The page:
[28] Sengupta, A., ‘Prasar puts best foot forward’, Telegraph India, 5th February, 2014, http://www.telegraphindia.com/1140206/jsp/nation/story_17905681.jsp#.VAWzOMWSxVM, accessed 2nd September 2014.

[29] Correspondent, ‘For months no one was ready to employ me says anchor who filed a case of sexual harassment on Sun TV Chief Editor”, The News Minute, 1st July 2014, http://www.thenewsminute.com/side_headlines/15, accessed 2nd September 2014.

[30] ‘NWMI’s statement, March 28, 2013’, Network of Women in Media, India, http://www.nwmindia.org/about-us/statements/61-nwmi-statements-on-sexual-harassment-at-sun-tv-2013, accessed 27th October 2014.

[31] See above note 29.

*****

This series of posts were researched, drafted and edited by Divya Bhat, Shakthi Manickavasagam, Titiksha Pandit and Mitha Nandagopalan.

December 2014

Gender Violence in India 2014: Domestic Violence

The United Nations General Assembly addressed domestic violence in Resolution 58/147, ‘Elimination of domestic violence against women’. This resolution defines domestic violence as occurring ‘within the private sphere, generally between individuals who are related through blood or intimacy’, and notes that it is ‘one of the most common and least visible forms of violence against women’. Domestic violence can involve ‘physical, psychological and sexual violence’ as well as ‘economic deprivation and isolation’.[1] Thus, domestic violence occurs in the home or other private space; victims usually share a household with perpetrators. In many cases, victims of domestic violence experience more than one form of abuse. While domestic violence can occur across genders, the United Nations and other organizations have recognized that victims are predominantly women.

A crucial subset of domestic violence, intimate partner violence (IPV), refers to abuse by one’s spouse or partner. The World Health Organisation defines IPV as including ‘acts of physical aggression, psychological abuse, forced intercourse and other forms of sexual coercion, and various controlling behaviours such as isolating a person from family and friends or restricting access to information and assistance’. While IPV can occur in both heterosexual and homosexual relationships, and can affect both men and women, the overwhelming majority of victims are women abused by male partners[2].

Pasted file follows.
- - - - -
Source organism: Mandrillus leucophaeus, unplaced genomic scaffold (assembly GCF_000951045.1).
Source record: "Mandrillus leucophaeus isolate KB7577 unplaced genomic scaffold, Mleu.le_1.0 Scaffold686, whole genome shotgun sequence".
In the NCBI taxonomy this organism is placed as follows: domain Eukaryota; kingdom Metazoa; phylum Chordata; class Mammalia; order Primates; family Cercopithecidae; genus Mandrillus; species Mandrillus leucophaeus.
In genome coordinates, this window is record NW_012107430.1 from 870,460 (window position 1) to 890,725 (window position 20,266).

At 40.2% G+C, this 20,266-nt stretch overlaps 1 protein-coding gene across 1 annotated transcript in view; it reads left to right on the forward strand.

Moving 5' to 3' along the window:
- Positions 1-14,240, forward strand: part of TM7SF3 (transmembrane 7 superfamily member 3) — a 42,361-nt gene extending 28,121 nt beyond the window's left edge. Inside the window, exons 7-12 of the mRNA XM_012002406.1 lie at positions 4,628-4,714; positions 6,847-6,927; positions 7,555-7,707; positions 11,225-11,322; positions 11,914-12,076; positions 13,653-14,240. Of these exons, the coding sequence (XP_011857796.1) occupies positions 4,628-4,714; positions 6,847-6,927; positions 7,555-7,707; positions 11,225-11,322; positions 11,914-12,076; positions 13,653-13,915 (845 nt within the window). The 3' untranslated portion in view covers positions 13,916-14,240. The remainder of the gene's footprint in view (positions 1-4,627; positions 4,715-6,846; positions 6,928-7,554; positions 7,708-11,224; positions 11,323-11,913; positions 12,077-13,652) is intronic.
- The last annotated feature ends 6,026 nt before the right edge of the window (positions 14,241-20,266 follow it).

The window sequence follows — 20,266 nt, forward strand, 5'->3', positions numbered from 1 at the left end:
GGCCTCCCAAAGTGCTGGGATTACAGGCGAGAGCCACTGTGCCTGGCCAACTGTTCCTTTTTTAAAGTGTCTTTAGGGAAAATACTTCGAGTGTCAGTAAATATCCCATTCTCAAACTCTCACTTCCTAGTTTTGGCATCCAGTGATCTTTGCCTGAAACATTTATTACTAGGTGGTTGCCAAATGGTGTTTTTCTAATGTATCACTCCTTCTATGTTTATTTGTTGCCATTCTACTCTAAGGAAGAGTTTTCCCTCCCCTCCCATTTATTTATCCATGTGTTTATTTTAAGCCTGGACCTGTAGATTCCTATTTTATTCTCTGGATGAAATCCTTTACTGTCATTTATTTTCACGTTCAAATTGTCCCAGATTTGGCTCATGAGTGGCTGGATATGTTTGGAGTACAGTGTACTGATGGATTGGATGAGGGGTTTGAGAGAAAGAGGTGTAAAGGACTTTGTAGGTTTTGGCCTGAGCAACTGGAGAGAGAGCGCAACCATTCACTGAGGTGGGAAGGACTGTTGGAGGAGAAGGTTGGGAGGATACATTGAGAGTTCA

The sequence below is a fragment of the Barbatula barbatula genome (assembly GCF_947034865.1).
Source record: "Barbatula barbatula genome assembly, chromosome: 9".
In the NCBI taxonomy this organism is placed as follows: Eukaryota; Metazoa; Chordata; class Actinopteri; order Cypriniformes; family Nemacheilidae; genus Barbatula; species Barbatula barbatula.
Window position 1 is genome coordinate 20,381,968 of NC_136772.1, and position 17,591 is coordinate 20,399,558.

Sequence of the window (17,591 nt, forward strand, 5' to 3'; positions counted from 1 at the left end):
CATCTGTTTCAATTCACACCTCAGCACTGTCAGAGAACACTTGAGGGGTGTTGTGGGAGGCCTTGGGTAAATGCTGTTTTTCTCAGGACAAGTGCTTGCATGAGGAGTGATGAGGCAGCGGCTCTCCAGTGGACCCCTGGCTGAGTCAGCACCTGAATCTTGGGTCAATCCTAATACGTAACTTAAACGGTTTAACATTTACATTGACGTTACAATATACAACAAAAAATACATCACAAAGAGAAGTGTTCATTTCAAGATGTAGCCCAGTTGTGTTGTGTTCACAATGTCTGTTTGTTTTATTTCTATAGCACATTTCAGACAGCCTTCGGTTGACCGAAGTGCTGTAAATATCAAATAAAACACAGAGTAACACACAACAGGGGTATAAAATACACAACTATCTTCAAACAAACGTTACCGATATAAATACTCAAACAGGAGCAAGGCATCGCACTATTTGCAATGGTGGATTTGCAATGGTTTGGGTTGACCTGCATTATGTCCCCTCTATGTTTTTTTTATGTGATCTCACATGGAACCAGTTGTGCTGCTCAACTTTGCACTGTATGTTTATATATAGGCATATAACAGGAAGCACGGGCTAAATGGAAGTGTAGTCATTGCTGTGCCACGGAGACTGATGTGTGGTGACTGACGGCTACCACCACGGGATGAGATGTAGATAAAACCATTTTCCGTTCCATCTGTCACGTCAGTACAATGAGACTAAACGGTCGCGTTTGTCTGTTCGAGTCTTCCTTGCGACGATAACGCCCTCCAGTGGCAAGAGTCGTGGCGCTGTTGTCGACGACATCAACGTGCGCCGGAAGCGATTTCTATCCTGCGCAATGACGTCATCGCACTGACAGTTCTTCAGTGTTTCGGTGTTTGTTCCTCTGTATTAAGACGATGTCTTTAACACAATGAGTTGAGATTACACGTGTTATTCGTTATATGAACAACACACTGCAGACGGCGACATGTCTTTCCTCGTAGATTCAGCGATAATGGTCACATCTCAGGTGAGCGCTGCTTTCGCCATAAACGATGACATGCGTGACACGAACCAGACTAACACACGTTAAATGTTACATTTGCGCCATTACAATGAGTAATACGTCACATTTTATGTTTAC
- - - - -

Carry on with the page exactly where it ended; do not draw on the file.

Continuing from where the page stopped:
In India, IPV is seldom recognised as a distinct gender violence category. Women in abusive marriages may be reluctant to report the abuse because of societal perceptions that married women must ‘adjust’ to their husbands’ behaviour, and that speaking publicly against their husbands will bring shame to their families; on the other hand, unmarried women facing IPV may be dismissed as ‘asking for it’ by being in premarital relationships.

Know the law

The 2005 Protection of Women from Domestic Violence Act (PWDVA) is a civil law that aims to provide relief and compensation to victims of domestic violence. It does not provide for punishment of perpetrators, aside from possible payment of monetary compensation. It applies to women living in a ‘domestic relationship’ with an abusive man; it can thus be used by wives, sisters, widows, mothers, etc.[3] Crucially, this law also extends to women who live with their partners ‘in a relationship in the nature of marriage’, referring to women in live-in relationships. Moreover, a complaint can also be filed against the male and/or female relatives of the victim’s husband or intimate partner. The PWDVA defines domestic violence as actual abuse, or the threat of abuse, of a physical, sexual, emotional, verbal or economic nature.[4] This act also addresses harassment of women over dowry payments, or any other ‘unlawful demand’.[5]

Under the PWDVA, a magistrate or court can provide protection to the woman by barring the offender from committing violence within and outside of the home, from taking away the woman’s assets, from intimidating her and her family and from communicating with the woman. Additionally, the woman cannot be evicted from a shared residence, and can claim damages for mental and physical injuries. The magistrate can order maintenance, and grant her temporary custody of children.[6]